This Swiss pharma is the third largest pharmaceutical company both by revenue and market cap. It is one of the fastest growing companies in its peer group, with sales growth of 7% in 2009. This compares to approximately 4% YoY growth for Pfizer (PFE), Sanofi-Aventis (SNY), and Johnson & Johnson (JNJ).
With the purchase of the 44% of Genentech (DNA) it didn’t already own in March '09, Roche gained full control of some of the world’s top selling biologics and at the same time transformed itself into an oncology focused company, with greater than 50% of its drug sales for oncology indications. One could say Roche is now the world’s largest biotech company. It sports a forward PE of 15, a premium to its peers. This is due in large part to its young and robust pipeline. Patents for its major drugs Rituxin and Herceptin do not expire until 2015. Even then, the path to approval for biosimilars in the US is still uncertain.
With profits so big in biologics drugs, every large Big Pharma has now turned their focus on biotechnology. It is quite possible Roche will face competition for its drugs from branded biologics before biosimilars are approved.
What sets Roche apart from the rest of Big Pharma is its unique integration of drug discovery along with its less heralded diagnostics division. While the Diagnostics division makes up only 20% of total sales, its contribution to the company is considerably larger. Combining a Diagnostics division allows easy access by drug researchers to the latest and most advanced equipment and analysis tools for performing experiments. Feedback between the two groups allows for the creation of tools that fit the need of researchers within and outside the company.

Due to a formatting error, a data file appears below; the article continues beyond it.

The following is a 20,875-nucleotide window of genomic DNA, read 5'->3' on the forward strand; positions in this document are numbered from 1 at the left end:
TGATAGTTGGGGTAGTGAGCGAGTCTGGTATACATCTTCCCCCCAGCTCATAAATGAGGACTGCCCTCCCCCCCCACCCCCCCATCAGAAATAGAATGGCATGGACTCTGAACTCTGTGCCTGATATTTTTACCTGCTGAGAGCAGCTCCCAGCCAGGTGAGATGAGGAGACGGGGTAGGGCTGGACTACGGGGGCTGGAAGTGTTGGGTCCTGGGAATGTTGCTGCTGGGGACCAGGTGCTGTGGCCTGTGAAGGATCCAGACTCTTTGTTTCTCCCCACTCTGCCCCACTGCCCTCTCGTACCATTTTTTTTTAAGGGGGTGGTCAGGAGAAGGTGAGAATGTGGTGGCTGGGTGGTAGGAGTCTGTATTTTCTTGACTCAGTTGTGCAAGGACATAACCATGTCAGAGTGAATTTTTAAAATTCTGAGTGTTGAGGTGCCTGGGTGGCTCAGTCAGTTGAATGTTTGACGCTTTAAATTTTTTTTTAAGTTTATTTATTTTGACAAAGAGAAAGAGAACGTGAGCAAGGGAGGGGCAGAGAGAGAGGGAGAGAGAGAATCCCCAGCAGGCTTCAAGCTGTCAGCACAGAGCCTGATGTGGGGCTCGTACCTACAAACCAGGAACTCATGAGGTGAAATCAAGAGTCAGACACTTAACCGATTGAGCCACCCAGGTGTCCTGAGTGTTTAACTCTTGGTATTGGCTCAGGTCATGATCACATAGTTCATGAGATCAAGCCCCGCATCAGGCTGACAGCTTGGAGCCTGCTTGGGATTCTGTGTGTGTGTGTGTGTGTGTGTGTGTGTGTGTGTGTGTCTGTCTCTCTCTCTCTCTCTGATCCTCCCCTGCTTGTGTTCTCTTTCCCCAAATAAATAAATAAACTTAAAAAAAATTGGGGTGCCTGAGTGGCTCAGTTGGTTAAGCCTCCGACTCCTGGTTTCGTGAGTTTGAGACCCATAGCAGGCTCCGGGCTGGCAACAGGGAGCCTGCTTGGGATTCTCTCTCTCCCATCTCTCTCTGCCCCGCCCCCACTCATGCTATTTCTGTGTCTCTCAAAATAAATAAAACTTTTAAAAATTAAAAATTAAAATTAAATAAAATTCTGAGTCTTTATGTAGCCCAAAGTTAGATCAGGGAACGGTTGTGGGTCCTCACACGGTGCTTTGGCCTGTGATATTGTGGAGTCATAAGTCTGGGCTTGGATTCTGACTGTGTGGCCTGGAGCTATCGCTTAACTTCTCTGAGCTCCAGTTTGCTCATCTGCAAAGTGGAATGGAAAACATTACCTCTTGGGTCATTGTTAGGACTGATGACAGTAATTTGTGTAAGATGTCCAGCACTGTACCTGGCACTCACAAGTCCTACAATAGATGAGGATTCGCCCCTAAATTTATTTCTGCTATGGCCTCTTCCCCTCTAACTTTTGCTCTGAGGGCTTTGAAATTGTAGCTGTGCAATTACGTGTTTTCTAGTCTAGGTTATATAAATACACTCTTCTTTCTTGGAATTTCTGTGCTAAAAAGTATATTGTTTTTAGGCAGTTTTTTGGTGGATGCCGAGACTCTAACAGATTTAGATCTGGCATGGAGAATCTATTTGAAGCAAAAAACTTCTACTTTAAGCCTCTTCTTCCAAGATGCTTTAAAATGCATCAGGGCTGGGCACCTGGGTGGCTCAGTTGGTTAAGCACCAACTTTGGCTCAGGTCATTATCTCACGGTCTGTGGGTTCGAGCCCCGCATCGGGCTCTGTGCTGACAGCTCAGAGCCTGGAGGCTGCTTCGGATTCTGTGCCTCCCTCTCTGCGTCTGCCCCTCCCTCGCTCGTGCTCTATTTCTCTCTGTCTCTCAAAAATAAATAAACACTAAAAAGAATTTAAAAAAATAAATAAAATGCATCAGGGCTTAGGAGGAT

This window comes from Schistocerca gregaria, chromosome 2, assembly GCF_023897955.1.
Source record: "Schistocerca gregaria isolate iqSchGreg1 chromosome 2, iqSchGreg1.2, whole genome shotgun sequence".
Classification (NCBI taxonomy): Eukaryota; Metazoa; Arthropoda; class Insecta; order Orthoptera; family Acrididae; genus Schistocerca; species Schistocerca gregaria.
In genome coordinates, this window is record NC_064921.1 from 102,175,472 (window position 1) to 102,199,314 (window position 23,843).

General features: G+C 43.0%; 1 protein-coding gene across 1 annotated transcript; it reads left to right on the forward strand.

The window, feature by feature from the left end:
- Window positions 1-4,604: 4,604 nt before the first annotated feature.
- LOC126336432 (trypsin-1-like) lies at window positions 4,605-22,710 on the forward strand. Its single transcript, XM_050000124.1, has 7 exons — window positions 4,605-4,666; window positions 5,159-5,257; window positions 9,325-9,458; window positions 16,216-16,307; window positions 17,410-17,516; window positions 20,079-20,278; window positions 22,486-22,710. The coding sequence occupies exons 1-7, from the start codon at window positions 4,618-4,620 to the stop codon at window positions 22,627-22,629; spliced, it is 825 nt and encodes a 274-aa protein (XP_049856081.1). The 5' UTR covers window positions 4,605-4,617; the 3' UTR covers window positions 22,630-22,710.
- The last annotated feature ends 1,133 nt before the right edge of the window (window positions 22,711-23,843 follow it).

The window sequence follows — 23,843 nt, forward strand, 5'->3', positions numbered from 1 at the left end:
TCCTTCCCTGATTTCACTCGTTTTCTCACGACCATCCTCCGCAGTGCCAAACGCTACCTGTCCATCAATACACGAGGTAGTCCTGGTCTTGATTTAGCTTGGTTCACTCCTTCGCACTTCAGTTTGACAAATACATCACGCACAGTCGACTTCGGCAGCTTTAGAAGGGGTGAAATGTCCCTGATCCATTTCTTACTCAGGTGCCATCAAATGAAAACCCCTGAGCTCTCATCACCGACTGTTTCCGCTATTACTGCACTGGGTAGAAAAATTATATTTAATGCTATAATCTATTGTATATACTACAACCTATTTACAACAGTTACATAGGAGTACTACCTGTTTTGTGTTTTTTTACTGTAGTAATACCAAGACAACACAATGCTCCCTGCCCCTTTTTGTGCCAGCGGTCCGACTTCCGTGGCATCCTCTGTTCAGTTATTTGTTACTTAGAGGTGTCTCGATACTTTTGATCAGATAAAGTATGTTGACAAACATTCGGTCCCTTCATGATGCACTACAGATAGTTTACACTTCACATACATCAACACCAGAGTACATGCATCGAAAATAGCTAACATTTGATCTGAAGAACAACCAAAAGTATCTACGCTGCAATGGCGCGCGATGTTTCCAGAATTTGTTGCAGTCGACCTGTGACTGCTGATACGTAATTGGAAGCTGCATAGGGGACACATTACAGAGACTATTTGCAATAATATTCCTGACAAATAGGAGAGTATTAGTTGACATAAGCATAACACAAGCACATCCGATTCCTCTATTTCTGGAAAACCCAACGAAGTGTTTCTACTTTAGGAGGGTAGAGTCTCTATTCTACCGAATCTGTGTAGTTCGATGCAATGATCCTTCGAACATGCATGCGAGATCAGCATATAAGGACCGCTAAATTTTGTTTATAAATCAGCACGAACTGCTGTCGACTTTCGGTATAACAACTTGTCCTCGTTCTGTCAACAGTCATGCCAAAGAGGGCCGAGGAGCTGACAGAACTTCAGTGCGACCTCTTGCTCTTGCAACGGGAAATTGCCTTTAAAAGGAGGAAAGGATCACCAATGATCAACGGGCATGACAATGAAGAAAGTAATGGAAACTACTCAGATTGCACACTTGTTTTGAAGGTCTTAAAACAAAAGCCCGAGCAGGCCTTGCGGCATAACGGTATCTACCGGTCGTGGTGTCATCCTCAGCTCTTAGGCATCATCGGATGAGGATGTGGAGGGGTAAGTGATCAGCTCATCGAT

More importantly, within the last decade, the pharmaceutical industry has made real advances toward the delivery of personalized medicine based on the use of biomarkers. True, biomarkers have been used in medicine for quite some time now; in particular, measurements of PSA levels for detection of Prostate cancer, HbA1c levels for diabetes, and triglycerides for heart disease. These, however, were not definitive measurements for the detection of disease.
More recently in oncology, biomarkers have become commonly used throughout the drug development process due to the advent of highly targeted therapies. A highly cited case is the development of Herceptin (trastuzumab), a HER2 targeted antibody, by Genentech. Beginning with patient recruitment, Genentech used HER2 gene amplification as a main criterion in entry into the clinical trials. Without this, Genentech would not have been able to see the effect of its drug on breast cancer patients in the trials it conducted.
Working with the FDA, Genentech partnered with privately held diagnostics firm Dako to have a HER2 companion diagnostic kit approved at the same time as Herceptin. Together, the drug and the companion diagnostic changed the face of breast cancer treatment.